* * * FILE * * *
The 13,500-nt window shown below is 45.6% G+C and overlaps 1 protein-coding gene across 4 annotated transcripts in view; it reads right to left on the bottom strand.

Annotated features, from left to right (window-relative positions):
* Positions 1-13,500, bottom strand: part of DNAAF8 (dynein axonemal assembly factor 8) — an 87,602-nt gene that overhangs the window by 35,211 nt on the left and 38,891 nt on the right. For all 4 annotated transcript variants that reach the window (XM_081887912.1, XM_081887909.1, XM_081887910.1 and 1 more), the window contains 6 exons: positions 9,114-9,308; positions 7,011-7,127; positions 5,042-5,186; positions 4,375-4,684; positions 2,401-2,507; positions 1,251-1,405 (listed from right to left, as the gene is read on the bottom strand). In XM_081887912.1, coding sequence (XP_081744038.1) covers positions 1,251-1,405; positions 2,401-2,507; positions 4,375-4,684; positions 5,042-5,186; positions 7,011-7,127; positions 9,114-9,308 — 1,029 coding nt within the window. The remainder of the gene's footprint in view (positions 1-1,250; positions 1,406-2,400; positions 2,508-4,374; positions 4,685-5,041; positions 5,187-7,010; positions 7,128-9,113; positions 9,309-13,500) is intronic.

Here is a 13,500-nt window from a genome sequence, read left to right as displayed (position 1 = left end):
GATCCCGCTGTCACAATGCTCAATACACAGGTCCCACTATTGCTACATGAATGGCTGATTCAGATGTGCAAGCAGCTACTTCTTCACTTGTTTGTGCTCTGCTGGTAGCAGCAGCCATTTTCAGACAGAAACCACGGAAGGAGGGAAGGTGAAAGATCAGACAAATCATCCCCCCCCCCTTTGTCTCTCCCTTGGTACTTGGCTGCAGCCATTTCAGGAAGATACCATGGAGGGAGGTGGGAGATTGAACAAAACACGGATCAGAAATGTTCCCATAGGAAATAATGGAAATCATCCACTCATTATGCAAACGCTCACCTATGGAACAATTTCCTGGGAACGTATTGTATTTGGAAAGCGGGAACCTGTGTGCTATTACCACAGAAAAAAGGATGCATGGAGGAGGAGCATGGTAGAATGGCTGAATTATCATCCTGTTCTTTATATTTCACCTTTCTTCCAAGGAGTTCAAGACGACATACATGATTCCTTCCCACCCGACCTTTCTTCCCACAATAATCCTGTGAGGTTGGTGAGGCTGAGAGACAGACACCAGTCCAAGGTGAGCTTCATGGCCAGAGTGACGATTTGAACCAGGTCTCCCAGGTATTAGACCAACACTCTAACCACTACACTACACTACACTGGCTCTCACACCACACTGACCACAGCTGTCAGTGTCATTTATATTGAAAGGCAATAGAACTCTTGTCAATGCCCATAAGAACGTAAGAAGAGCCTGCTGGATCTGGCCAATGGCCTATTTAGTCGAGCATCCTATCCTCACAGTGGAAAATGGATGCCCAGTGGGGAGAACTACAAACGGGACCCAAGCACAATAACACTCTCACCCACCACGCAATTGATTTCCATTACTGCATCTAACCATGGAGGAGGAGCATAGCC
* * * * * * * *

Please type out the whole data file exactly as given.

The 13,500-nt window shown below is 45.6% G+C and overlaps 1 protein-coding gene across 4 annotated transcripts in view; it reads right to left on the bottom strand.

Annotated features, from left to right (window-relative positions):
* Positions 1-13,500, bottom strand: part of DNAAF8 (dynein axonemal assembly factor 8) — an 87,602-nt gene that overhangs the window by 35,211 nt on the left and 38,891 nt on the right. For all 4 annotated transcript variants that reach the window (XM_081887912.1, XM_081887909.1, XM_081887910.1 and 1 more), the window contains 6 exons: positions 9,114-9,308; positions 7,011-7,127; positions 5,042-5,186; positions 4,375-4,684; positions 2,401-2,507; positions 1,251-1,405 (listed from right to left, as the gene is read on the bottom strand). In XM_081887912.1, coding sequence (XP_081744038.1) covers positions 1,251-1,405; positions 2,401-2,507; positions 4,375-4,684; positions 5,042-5,186; positions 7,011-7,127; positions 9,114-9,308 — 1,029 coding nt within the window. The remainder of the gene's footprint in view (positions 1-1,250; positions 1,406-2,400; positions 2,508-4,374; positions 4,685-5,041; positions 5,187-7,010; positions 7,128-9,113; positions 9,309-13,500) is intronic.

Here is a 13,500-nt window from a genome sequence, read left to right as displayed (position 1 = left end):
GATCCCGCTGTCACAATGCTCAATACACAGGTCCCACTATTGCTACATGAATGGCTGATTCAGATGTGCAAGCAGCTACTTCTTCACTTGTTTGTGCTCTGCTGGTAGCAGCAGCCATTTTCAGACAGAAACCACGGAAGGAGGGAAGGTGAAAGATCAGACAAATCATCCCCCCCCCCTTTGTCTCTCCCTTGGTACTTGGCTGCAGCCATTTCAGGAAGATACCATGGAGGGAGGTGGGAGATTGAACAAAACACGGATCAGAAATGTTCCCATAGGAAATAATGGAAATCATCCACTCATTATGCAAACGCTCACCTATGGAACAATTTCCTGGGAACGTATTGTATTTGGAAAGCGGGAACCTGTGTGCTATTACCACAGAAAAAAGGATGCATGGAGGAGGAGCATGGTAGAATGGCTGAATTATCATCCTGTTCTTTATATTTCACCTTTCTTCCAAGGAGTTCAAGACGACATACATGATTCCTTCCCACCCGACCTTTCTTCCCACAATAATCCTGTGAGGTTGGTGAGGCTGAGAGACAGACACCAGTCCAAGGTGAGCTTCATGGCCAGAGTGACGATTTGAACCAGGTCTCCCAGGTATTAGACCAACACTCTAACCACTACACTACACTACACTGGCTCTCACACCACACTGACCACAGCTGTCAGTGTCATTTATATTGAAAGGCAATAGAACTCTTGTCAATGCCCATAAGAACGTAAGAAGAGCCTGCTGGATCTGGCCAATGGCCTATTTAGTCGAGCATCCTATCCTCACAGTGGAAAATGGATGCCCAGTGGGGAGAACTACAAACGGGACCCAAGCACAATAACACTCTCACCCACCACGCAATTGATTTCCATTACTGCATCTAACCATGGAGGAGGAGCATAGCC